Window On History

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Galileo myths

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That there is a clash between the scientific and the religious views of life is widely accepted today.

However, there is no scientific view of life. Some or many scientists may be atheists, but that has nothing to do with science nor can their beliefs be supported by science.

On the other hand, there are many different religious views of life – Catholic, Protestant, Muslim, Hindu and so on. They cannot all be lumped together as “the” religious view of life.

Often those who claim a clash between science and the Catholic view quote the case of Galileo. It’s a huge theory to hang on one episode, but they can produce no other cases to support their argument.

They also ignore the close involvement of the Church in the development of science since St Albert the Great in the 1200s. Even the Galileo case has to be twisted and distorted to make it fit the “science versus religion” argument.

Blogger and atheist Tim O’Neill recently debunked some of the myths surrounding this case.

Myth 1: Galileo proved the earth went round the sun (heliocentrism), not the other way around.

In fact, Copernicus (1473–1543), a Polish priest, had proposed a heliocentric model 32 years before Galileo was born and astronomers had been debating it since it was published in 1539.

Galileo added to this debate via his observations using his telescope, but the scientific problems with the theory were not conclusively solved until long after Galileo’s death.

Myth 2: The Church rejected science, condemned heliocentrism and was ignorant of the science behind Copernicus’ theory.

In fact, in 1533 Pope Clement VII asked Johann Widmanstadt to deliver a private lecture on Copernicus’ theories in the Vatican. Clement was so intrigued and delighted by the lecture that he rewarded Widmanstadt.

Many of Galileo’s staunchest defenders were churchmen and many of his attackers were fellow scientists.

Indeed centuries earlier the Catholic Church had accepted the argument that since God was rational, his creation was rational and so could be apprehended by rational inquiry. This laid the foundations for the rise of modern science.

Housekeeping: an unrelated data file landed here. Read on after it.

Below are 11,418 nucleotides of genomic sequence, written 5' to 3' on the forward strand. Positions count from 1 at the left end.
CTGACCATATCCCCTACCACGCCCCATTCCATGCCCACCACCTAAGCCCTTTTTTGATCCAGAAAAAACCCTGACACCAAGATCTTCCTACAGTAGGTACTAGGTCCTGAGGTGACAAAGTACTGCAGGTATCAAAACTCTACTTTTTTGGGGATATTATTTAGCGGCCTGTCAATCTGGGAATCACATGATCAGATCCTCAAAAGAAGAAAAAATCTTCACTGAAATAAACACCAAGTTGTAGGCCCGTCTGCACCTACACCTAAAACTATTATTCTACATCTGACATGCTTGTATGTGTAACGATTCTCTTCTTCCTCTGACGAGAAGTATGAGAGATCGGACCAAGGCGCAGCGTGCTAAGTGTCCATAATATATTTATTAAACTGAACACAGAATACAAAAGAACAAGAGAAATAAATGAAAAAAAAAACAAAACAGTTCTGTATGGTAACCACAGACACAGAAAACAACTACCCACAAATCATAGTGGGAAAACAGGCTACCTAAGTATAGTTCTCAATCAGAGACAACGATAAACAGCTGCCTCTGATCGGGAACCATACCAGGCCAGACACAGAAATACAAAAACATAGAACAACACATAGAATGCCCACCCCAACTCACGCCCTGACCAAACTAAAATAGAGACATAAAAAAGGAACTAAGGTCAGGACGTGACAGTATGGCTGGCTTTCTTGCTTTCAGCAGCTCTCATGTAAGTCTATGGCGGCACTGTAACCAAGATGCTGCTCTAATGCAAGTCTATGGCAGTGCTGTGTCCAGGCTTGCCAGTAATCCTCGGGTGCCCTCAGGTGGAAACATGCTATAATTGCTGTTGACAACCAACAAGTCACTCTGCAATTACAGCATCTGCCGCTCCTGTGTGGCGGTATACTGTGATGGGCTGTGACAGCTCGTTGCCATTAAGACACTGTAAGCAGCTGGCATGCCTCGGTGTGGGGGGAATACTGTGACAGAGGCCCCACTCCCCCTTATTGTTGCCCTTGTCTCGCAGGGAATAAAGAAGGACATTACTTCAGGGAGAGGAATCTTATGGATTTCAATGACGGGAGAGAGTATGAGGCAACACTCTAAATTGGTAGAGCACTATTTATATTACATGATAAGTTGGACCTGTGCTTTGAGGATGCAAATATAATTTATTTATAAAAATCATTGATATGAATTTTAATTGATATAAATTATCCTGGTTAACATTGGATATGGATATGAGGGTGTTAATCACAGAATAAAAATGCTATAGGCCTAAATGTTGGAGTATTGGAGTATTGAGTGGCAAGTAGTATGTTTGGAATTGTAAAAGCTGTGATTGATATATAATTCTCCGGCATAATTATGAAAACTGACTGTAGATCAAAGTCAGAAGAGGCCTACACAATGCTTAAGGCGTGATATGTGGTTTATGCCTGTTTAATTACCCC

Myth 3: The Church condemned heliocentrism because it believed the Bible had to be interpreted literally.

The Catholic Church did not and does not teach that the Bible had to be interpreted literally. Biblical literalism arose in the US in the 19th century and is exclusively a fundamentalist Protestant idea.

Long before Galileo the Church had changed its interpretation of passages in Scripture when the evidence showed the passage should not be taken literally.

But it would not change until the scientific evidence was conclusive and its objection to Galileo was that he had not produced such evidence, a point made by Cardinal Bellarmine in his 1616 ruling on Galileo’s writings.

The Church was, in fact, following the scientific consensus of the times.

Myth 4: Galileo was imprisoned in chains, tortured and threatened with being burned at the stake.

Versions of this claim were made by Voltaire and in recent times by militant atheists Stephen Fry and Sam Harris among others.

In fact, such claims are nonsense, a perversion of the truth. Galileo spent all of his trial in 1633 as the honoured guest of various senior churchmen in Rome.

He willingly and even enthusiastically co-operated with the inquiry and was never tortured nor was he ever in any danger of being executed.

Rather, he was sentenced to house arrest in his villa in Florence where he remained for the last nine years of his life, completing several of his most important works.

Myth 5: Galileo was condemned simply for using science to question Church teachings.
The Church never objected to scientific research. In fact, most of those who would now be called “scientists” (a word first coined by William Whewell in 1833) were also churchmen.


Rather, for the Church Christian revelation and the revelations of reason all came from the same divine source. If they seemed to be in conflict, it was human understanding that was the problem.

The Galileo case was far more complex than anti-Catholic secularists present it today. It included major scientific difficulties, petty academic jealousy by other scientists, Galileo’s own arrogance, and a Pope who took offence too easily.

It resulted in the Church siding with the majority scientific view of the time and condemning Copernicanism. But in due course this was seen to be an over-reaction and was reversed.

There was no intrinsic reason why the Church, in different circumstances, could not have accepted heliocentrism without any clashes over science at all.